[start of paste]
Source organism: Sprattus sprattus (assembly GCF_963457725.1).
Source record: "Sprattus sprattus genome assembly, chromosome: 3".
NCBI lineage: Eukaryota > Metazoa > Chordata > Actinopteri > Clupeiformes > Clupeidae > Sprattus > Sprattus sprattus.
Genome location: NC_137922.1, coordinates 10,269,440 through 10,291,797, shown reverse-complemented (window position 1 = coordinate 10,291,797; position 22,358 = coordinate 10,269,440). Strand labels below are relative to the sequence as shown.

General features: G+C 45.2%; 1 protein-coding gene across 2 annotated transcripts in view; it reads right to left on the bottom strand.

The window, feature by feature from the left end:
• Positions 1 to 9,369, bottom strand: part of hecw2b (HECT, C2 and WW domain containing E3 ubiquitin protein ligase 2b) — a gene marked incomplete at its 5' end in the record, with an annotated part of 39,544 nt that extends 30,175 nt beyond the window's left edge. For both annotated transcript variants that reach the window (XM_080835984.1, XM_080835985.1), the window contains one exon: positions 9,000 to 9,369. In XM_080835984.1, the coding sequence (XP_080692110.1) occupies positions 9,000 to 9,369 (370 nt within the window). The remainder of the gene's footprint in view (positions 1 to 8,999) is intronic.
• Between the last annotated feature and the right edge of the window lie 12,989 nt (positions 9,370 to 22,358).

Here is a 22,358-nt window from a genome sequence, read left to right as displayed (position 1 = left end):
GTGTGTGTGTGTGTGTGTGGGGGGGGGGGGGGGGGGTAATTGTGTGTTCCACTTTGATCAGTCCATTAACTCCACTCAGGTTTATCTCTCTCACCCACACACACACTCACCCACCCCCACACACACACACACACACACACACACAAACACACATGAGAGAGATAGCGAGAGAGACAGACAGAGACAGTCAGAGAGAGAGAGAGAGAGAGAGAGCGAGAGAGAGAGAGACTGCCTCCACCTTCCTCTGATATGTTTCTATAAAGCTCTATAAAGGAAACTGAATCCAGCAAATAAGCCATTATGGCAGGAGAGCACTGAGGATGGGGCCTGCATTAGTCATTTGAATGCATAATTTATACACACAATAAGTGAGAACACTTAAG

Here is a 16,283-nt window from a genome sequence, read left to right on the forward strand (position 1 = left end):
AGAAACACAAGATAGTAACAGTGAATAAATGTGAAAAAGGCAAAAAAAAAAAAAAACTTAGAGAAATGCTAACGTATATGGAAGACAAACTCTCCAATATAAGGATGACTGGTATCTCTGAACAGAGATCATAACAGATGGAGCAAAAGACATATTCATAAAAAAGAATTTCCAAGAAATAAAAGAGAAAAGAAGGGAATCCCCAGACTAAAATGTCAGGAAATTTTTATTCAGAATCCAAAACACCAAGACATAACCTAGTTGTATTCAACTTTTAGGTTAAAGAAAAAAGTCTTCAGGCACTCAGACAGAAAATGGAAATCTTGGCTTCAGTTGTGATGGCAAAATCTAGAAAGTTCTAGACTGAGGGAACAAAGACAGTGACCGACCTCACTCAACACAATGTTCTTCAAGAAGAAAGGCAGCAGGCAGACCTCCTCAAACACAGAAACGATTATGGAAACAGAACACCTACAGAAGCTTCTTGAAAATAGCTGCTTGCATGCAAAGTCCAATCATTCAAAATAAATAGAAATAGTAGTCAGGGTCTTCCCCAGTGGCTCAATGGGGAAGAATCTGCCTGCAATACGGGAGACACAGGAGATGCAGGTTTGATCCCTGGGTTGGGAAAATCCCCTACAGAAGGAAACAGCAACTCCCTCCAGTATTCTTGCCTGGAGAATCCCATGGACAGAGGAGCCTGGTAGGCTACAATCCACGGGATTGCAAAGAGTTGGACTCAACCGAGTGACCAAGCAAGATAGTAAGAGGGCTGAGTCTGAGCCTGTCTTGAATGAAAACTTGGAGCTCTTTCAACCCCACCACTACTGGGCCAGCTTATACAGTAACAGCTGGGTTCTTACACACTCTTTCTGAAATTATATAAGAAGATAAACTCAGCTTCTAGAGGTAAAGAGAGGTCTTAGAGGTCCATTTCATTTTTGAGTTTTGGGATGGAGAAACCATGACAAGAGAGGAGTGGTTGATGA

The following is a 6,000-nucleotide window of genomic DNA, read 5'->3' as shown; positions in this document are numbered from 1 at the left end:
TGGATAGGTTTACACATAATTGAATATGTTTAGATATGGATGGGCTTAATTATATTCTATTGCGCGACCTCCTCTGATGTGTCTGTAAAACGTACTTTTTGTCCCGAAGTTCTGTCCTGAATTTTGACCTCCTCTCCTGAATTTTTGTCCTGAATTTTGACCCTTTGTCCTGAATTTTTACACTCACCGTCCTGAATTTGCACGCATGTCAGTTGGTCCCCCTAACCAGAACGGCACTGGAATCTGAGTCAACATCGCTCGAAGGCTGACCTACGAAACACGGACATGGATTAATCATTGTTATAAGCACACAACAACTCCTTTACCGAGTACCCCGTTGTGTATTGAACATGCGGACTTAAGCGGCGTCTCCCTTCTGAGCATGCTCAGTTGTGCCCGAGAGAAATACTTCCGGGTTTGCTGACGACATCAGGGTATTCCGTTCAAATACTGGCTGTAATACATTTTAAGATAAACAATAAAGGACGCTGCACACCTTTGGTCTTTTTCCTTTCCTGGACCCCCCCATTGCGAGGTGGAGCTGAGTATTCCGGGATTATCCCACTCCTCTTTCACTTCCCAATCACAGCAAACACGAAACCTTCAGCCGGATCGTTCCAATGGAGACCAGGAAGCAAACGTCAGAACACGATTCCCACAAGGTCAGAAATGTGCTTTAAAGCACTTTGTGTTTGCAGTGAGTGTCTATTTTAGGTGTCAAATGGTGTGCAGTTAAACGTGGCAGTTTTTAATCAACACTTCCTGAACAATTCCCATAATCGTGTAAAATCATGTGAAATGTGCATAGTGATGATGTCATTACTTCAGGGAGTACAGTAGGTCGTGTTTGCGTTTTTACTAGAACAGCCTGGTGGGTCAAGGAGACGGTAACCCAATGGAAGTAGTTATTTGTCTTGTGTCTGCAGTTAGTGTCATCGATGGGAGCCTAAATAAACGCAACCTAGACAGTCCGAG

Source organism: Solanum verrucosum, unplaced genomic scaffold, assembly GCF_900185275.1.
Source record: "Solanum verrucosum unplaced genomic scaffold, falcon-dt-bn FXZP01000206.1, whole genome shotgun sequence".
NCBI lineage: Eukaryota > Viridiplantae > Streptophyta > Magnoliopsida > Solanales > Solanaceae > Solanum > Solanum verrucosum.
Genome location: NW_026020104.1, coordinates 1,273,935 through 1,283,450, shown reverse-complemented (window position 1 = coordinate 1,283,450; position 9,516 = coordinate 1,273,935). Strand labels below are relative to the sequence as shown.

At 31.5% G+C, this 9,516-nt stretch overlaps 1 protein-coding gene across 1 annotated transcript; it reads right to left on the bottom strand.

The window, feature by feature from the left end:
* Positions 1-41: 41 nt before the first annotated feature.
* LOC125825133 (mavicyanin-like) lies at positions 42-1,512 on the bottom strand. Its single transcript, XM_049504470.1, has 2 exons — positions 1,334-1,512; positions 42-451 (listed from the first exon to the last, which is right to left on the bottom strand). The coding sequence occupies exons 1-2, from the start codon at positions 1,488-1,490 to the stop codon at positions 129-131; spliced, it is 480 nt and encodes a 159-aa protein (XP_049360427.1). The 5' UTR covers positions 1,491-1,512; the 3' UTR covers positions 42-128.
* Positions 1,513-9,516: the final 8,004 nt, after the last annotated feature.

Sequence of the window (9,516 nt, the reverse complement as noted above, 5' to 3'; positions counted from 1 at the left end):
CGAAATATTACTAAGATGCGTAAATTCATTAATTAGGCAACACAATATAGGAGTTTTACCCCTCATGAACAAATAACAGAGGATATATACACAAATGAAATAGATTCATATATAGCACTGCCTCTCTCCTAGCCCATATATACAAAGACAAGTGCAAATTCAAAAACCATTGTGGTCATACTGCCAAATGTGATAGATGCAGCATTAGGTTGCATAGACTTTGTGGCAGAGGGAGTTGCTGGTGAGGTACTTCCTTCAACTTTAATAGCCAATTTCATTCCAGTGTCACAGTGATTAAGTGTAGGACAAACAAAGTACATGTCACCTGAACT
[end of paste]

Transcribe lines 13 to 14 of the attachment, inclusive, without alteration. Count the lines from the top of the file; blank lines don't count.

The following is a 6,000-nucleotide window of genomic DNA, read 5'->3' as shown; positions in this document are numbered from 1 at the left end:
TGGATAGGTTTACACATAATTGAATATGTTTAGATATGGATGGGCTTAATTATATTCTATTGCGCGACCTCCTCTGATGTGTCTGTAAAACGTACTTTTTGTCCCGAAGTTCTGTCCTGAATTTTGACCTCCTCTCCTGAATTTTTGTCCTGAATTTTGACCCTTTGTCCTGAATTTTTACACTCACCGTCCTGAATTTGCACGCATGTCAGTTGGTCCCCCTAACCAGAACGGCACTGGAATCTGAGTCAACATCGCTCGAAGGCTGACCTACGAAACACGGACATGGATTAATCATTGTTATAAGCACACAACAACTCCTTTACCGAGTACCCCGTTGTGTATTGAACATGCGGACTTAAGCGGCGTCTCCCTTCTGAGCATGCTCAGTTGTGCCCGAGAGAAATACTTCCGGGTTTGCTGACGACATCAGGGTATTCCGTTCAAATACTGGCTGTAATACATTTTAAGATAAACAATAAAGGACGCTGCACACCTTTGGTCTTTTTCCTTTCCTGGACCCCCCCATTGCGAGGTGGAGCTGAGTATTCCGGGATTATCCCACTCCTCTTTCACTTCCCAATCACAGCAAACACGAAACCTTCAGCCGGATCGTTCCAATGGAGACCAGGAAGCAAACGTCAGAACACGATTCCCACAAGGTCAGAAATGTGCTTTAAAGCACTTTGTGTTTGCAGTGAGTGTCTATTTTAGGTGTCAAATGGTGTGCAGTTAAACGTGGCAGTTTTTAATCAACACTTCCTGAACAATTCCCATAATCGTGTAAAATCATGTGAAATGTGCATAGTGATGATGTCATTACTTCAGGGAGTACAGTAGGTCGTGTTTGCGTTTTTACTAGAACAGCCTGGTGGGTCAAGGAGACGGTAACCCAATGGAAGTAGTTATTTGTCTTGTGTCTGCAGTTAGTGTCATCGATGGGAGCCTAAATAAACGCAACCTAGACAGTCCGAG